PALERMO, Butte County (CBS SF / CNN) — A person who later learned they were positive for Covid-19 attended a Northern California religious service on Mother’s Day, exposing 180 other people to the novel coronavirus, according to local health officials.
The individual got a positive diagnosis for COVID-19 the day after the service at the Palermo Bible Family Church and is now in isolation at home, Butte County Public Health said in a statement Friday.READ MORE: DA Chesa Boudin Outraged; 2 Killed in Separate Shootings Saturday in San Francisco Potrero Hill Neighborhood
People who attended the service have been notified about their exposure and received instructions from health officials to self-quarantine, the statement said. Officials are working to get testing for everyone who was in attendance.
As of Sunday afternoon, California had more than 78,800 cases of coronavirus, according to data from Johns Hopkins University. More than 3,200 people in the state have died.
The incident highlights the ongoing tug-of-war between some religious organizations and public officials as they work to slow the spread of the coronavirus. Some congregations around the country have continued to meet, despite stay-at-home orders — though some states had exempted religious gatherings.
“At this time, organizations that hold in-person services or gatherings are putting the health and safety of their congregations, the general public and our local ability to open up at great risk,” said Butte County Public Health Director Danette York, who implored everyone to do their part to adhere to mitigation efforts.
Gov. Gavin Newsom’s stay-at-home order prohibited gatherings of any size when it went into effect in March. While the state has started to lift some restrictions in a phased reopening, in-person religious gatherings remain prohibited until a later stage.
STAGE 3: Higher Risk Workplaces
Gradually re-opening some higher risk environments with adaptations and limits on size of gatherings.
This will include:
-Personal care (hair salons, nail salons, gyms)
-Sports without live audiences
-In-person religious services
— Gavin Newsom (@GavinNewsom) April 28, 2020
Butte County Public Health condemned the religious organization, which it did not name, saying its decision to open doors despite the governor’s order would cost health officials many hours and present a “financial burden” during the Covid-19 response.
“Moving too quickly through the reopening process can cause a major setback and could require us to revert back to more restrictive measures,” its statement said. “We implore everyone to follow the State order and our reopening plan to help combat the potential spread of Covid-19.”READ MORE: San Francisco Homeless Camp to Be Removed Monday, Advocates Say Residents Have Right to Stay
According to Chico/Redding CBS affiliate KHSL-TV, the pastor of the church, located in the town of Palermo, has spoken out about the matter.
“An individual tested positive for it,” said Pastor Mike Jacobsen. “They didn’t feel sick in any way.”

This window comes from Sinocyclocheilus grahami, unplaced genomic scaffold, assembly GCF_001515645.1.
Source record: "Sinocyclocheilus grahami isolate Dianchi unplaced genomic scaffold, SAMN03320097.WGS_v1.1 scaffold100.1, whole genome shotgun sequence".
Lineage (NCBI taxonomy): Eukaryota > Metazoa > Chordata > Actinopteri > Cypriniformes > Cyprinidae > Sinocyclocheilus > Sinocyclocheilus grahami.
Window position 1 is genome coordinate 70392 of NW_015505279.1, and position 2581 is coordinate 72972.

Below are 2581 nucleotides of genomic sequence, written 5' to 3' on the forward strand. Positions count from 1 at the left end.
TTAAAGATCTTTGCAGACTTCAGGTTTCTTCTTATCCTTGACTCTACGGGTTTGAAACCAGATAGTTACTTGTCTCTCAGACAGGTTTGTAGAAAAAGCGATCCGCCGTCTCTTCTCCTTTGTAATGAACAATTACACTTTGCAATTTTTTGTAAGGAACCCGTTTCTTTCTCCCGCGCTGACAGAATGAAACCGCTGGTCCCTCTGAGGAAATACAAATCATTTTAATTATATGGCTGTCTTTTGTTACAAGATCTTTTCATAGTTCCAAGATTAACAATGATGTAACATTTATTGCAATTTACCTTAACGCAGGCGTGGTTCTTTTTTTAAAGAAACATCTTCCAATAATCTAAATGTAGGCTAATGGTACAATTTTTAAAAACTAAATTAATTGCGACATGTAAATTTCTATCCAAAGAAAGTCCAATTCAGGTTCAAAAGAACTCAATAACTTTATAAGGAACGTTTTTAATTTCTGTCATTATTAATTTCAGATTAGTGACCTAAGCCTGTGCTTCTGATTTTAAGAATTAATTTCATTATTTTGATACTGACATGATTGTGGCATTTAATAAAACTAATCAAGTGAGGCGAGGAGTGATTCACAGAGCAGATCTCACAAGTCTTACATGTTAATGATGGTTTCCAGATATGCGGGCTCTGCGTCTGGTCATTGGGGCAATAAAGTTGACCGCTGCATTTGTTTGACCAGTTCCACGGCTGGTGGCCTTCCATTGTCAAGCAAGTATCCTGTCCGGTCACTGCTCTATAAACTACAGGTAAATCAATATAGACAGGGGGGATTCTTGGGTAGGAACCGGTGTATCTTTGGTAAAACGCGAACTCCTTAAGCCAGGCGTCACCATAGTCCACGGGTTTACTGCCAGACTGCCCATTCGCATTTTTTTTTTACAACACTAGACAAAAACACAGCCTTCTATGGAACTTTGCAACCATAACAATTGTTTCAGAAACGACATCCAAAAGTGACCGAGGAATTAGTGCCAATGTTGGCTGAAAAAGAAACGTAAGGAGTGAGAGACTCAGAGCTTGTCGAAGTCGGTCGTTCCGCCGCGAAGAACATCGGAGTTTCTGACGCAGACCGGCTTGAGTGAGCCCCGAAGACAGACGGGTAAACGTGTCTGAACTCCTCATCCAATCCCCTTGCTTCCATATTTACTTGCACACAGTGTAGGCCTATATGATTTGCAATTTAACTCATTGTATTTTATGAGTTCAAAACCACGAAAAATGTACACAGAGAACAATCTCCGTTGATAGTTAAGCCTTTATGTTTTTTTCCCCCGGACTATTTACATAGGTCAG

Jacobsen said he did not intend to put the church in harm’s way and that the person who tested positive, did not come to the service meaning to infect those who also attended.
Religion vs. public health
Disagreements over whether religious groups should be allowed to meet amid the pandemic have led to several legal showdowns between religious leaders and public officials, who have expressed concerns that religious services could exacerbate the issue.
In one case in Sacramento County last month, 71 people connected to a single church were later infected with the coronavirus.
Three pastors and a church member sued Newsom and other officials claiming their orders were an abuse of power and deprived Californians of “fundamental rights” guaranteed by the US and state constitutions, including freedom of religion.
A judge in North Carolina issued a ruling Saturday that would temporarily allow indoor worship services to resume, according to CNN affiliate WNCN, after a lawsuit argued Gov. Roy Cooper’s executive order violated constitutional rights.
North Carolina began easing restrictions under a three-phase reopening plan beginning May 8. In the first phase, gatherings are limited to 10 people, including indoor services. Guidance from Cooper’s office had said there would not be limits on outdoor worship services but attendees should follow social distancing as much as possible.
A hearing in the case is scheduled for May 29, but Cooper’s office said it would not appeal the decision.
“We don’t want indoor meetings to become hotspots for the virus and our health experts continue to warn that large groups sitting together for long periods of time are much more likely to cause the spread of Covid-19,” Ford Porter, a spokesman for Cooper, said in a statement. “While our office disagrees with the decision, we will not appeal, but instead urge houses of worship and their leaders to voluntarily follow public health guidance to keep their members safe.”
Another US District Court judge this week denied Louisiana pastor Tony Spell’s request for a temporary restraining order that would have protected him from being arrested or fined for continuing to hold services.
Spell has repeatedly violated the order by holding services and refusing to limit the number of parishioners, practice social distancing or make churchgoers wear masks. In March, Baton Rouge police hit Spell with six misdemeanor counts of violating Gov. John Bel Edwards’ order.
Spell’s request was denied as Louisiana began lifting restrictions on religious organizations under phase one of its reopening plan, allowing them to resume services if they limited capacity to 25% — a step Spell told CNN he would not take.MORE NEWS: COVID: Health Experts Believe 'Herd Immunity' Exists In Pockets Of San Francisco Bay Area
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